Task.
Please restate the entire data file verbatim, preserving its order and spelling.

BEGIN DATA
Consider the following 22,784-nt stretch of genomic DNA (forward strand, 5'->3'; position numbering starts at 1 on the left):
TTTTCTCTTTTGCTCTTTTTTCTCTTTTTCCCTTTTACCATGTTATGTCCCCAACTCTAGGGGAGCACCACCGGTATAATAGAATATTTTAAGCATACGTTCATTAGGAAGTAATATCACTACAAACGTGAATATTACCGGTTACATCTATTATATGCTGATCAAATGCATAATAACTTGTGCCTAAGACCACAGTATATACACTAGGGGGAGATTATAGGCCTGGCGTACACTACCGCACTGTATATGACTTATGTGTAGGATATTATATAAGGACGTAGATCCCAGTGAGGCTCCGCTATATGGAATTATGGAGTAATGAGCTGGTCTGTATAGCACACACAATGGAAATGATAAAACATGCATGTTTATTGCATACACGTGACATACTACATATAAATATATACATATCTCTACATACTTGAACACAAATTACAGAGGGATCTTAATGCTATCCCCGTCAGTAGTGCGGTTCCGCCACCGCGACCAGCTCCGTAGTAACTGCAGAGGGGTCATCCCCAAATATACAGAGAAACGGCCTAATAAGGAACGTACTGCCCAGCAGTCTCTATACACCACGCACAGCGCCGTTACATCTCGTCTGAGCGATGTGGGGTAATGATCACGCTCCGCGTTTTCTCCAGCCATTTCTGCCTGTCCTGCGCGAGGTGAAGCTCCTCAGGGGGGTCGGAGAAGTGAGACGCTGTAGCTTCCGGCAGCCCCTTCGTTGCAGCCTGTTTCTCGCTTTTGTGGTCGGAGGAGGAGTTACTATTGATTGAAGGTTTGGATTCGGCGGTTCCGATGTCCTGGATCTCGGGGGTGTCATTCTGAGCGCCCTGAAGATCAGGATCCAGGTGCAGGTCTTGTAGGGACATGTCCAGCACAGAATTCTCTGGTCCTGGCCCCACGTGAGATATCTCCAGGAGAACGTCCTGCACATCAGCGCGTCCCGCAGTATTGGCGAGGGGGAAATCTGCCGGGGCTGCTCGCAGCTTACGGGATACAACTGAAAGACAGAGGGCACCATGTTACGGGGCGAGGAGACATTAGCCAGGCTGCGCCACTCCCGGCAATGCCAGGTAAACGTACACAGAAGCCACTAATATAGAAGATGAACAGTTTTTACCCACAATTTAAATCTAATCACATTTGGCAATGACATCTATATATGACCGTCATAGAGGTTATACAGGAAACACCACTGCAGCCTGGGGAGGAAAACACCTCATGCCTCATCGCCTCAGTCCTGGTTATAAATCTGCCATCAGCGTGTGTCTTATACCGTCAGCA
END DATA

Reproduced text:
Consider the following 22,784-nt stretch of genomic DNA (forward strand, 5'->3'; position numbering starts at 1 on the left):
TTTTCTCTTTTGCTCTTTTTTCTCTTTTTCCCTTTTACCATGTTATGTCCCCAACTCTAGGGGAGCACCACCGGTATAATAGAATATTTTAAGCATACGTTCATTAGGAAGTAATATCACTACAAACGTGAATATTACCGGTTACATCTATTATATGCTGATCAAATGCATAATAACTTGTGCCTAAGACCACAGTATATACACTAGGGGGAGATTATAGGCCTGGCGTACACTACCGCACTGTATATGACTTATGTGTAGGATATTATATAAGGACGTAGATCCCAGTGAGGCTCCGCTATATGGAATTATGGAGTAATGAGCTGGTCTGTATAGCACACACAATGGAAATGATAAAACATGCATGTTTATTGCATACACGTGACATACTACATATAAATATATACATATCTCTACATACTTGAACACAAATTACAGAGGGATCTTAATGCTATCCCCGTCAGTAGTGCGGTTCCGCCACCGCGACCAGCTCCGTAGTAACTGCAGAGGGGTCATCCCCAAATATACAGAGAAACGGCCTAATAAGGAACGTACTGCCCAGCAGTCTCTATACACCACGCACAGCGCCGTTACATCTCGTCTGAGCGATGTGGGGTAATGATCACGCTCCGCGTTTTCTCCAGCCATTTCTGCCTGTCCTGCGCGAGGTGAAGCTCCTCAGGGGGGTCGGAGAAGTGAGACGCTGTAGCTTCCGGCAGCCCCTTCGTTGCAGCCTGTTTCTCGCTTTTGTGGTCGGAGGAGGAGTTACTATTGATTGAAGGTTTGGATTCGGCGGTTCCGATGTCCTGGATCTCGGGGGTGTCATTCTGAGCGCCCTGAAGATCAGGATCCAGGTGCAGGTCTTGTAGGGACATGTCCAGCACAGAATTCTCTGGTCCTGGCCCCACGTGAGATATCTCCAGGAGAACGTCCTGCACATCAGCGCGTCCCGCAGTATTGGCGAGGGGGAAATCTGCCGGGGCTGCTCGCAGCTTACGGGATACAACTGAAAGACAGAGGGCACCATGTTACGGGGCGAGGAGACATTAGCCAGGCTGCGCCACTCCCGGCAATGCCAGGTAAACGTACACAGAAGCCACTAATATAGAAGATGAACAGTTTTTACCCACAATTTAAATCTAATCACATTTGGCAATGACATCTATATATGACCGTCATAGAGGTTATACAGGAAACACCACTGCAGCCTGGGGAGGAAAACACCTCATGCCTCATCGCCTCAGTCCTGGTTATAAATCTGCCATCAGCGTGTGTCTTATACCGTCAGCA